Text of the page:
New Tata boss must restore reputation

When Natarajan Chandrasekaran takes charge at Bombay House as the first non-Parsi chairman of Tata Sons, he would have a job cut out for him. The job at hand is rather difficult, though not impossible for a person of his calibre and goodwill to achieve. The first and foremost, Chandra, as he is known among his friends and colleagues, has to restore reputation of the Tata Group which has a market capitalisation of $116 billion, of which 60% is contributed by the Tata Consultancy Services, so well nurtured by the man of the moment himself. The unceremonious exit of Cyrus Mistry in October was followed by battles less inside the board rooms and more in full public view, finally landing in court rooms and the National Company Law Tribunal. Whether Mistry’s ouster was in conformity with the law or whether the Parsi kin of the principal group promoter Ratan Tata had really proved to be incompetent to preside over such a diverse and complicated conglomerate is for the courts to decide.

While Chandra has been hailed by one and all as the most suitable and home-grown candidate to preside over Tata Sons which controls all the operating companies like TCS, Tata Motors, Tata Steel, Tata Power among others, no clear signal has emanated yet from Mistry about his take on the new Tata boss. Chandra enjoys a good chemistry with Ratan Tata but he would have definitely built a working relationship with the ousted Tata Sons chairman as TCS head. He could certainly reach out to the Shapoorji Pallonji family of Mistry, the second largest shareholders in Tata Sons, for a truce that would enable him to focus on the business challenges which lie ahead of the group.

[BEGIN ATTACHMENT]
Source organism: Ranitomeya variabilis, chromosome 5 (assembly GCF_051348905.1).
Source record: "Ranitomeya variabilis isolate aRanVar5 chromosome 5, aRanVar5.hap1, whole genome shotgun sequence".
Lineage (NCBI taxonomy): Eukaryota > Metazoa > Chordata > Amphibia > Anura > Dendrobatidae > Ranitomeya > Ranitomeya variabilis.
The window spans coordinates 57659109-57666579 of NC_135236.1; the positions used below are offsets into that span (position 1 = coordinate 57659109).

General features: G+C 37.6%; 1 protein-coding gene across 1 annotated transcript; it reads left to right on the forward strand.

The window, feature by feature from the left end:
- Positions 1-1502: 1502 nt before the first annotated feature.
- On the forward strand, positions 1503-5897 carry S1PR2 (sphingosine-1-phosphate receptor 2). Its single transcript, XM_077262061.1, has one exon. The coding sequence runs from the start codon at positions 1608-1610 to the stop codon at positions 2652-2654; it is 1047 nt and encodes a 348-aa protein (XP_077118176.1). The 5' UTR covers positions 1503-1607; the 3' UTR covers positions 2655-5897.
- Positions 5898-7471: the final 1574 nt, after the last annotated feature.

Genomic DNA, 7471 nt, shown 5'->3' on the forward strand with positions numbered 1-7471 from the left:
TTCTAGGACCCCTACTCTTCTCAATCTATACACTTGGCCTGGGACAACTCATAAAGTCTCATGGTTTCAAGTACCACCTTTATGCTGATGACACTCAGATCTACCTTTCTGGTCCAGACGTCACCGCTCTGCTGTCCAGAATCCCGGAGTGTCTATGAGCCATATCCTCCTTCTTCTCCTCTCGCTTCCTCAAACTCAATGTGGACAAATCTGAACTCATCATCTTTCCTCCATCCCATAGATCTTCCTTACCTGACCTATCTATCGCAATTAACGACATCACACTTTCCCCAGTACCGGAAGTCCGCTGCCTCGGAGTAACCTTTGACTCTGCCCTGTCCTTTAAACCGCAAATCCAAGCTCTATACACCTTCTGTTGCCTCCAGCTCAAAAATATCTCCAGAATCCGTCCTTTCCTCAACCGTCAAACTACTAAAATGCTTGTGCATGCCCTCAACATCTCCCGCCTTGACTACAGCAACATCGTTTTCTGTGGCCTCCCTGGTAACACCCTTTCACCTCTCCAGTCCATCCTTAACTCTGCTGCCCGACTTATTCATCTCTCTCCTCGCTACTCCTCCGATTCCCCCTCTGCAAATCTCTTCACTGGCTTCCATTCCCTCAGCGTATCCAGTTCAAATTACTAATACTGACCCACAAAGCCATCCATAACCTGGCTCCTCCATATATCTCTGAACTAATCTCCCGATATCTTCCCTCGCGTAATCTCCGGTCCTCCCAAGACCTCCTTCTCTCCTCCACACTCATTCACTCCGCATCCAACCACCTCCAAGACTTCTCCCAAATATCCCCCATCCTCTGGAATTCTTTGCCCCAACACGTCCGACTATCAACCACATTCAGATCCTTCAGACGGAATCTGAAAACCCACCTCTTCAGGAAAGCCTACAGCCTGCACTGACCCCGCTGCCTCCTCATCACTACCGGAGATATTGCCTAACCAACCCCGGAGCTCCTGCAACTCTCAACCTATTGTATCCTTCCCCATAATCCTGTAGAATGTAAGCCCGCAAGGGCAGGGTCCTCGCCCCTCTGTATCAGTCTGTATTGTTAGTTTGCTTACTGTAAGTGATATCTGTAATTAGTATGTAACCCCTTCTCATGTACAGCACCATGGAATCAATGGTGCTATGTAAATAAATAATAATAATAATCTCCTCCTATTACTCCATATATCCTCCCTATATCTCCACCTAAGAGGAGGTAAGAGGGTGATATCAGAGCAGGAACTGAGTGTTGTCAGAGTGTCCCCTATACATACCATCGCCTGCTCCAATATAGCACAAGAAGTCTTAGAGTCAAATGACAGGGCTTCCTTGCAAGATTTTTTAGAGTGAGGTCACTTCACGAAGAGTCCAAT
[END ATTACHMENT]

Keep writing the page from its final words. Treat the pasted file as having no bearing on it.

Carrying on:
Excepting TCS, most other Tata group flagship firms operate in businesses which got severely impacted by downturn in global commodity cycle. Some of the operations might even need closure or scaling down and this is some thing that must be decided purely on consideration of business viability and value creation for all the shareholders and not because of passions or emotions of the principal promoter. This is where, Chandra has to show his independence, taking valuable inputs from the independent directors on different Tata boards. In any case, a lot more needs to be fixed on corporate governance which came under a shadow following Mistry’s ouster. The new Tata boss must re-build a perception about the group and re-create shareholders’ value lost in the past several weeks, leveraging the goodwill he enjoys among the stakeholders, including lakhs of Tata employees.

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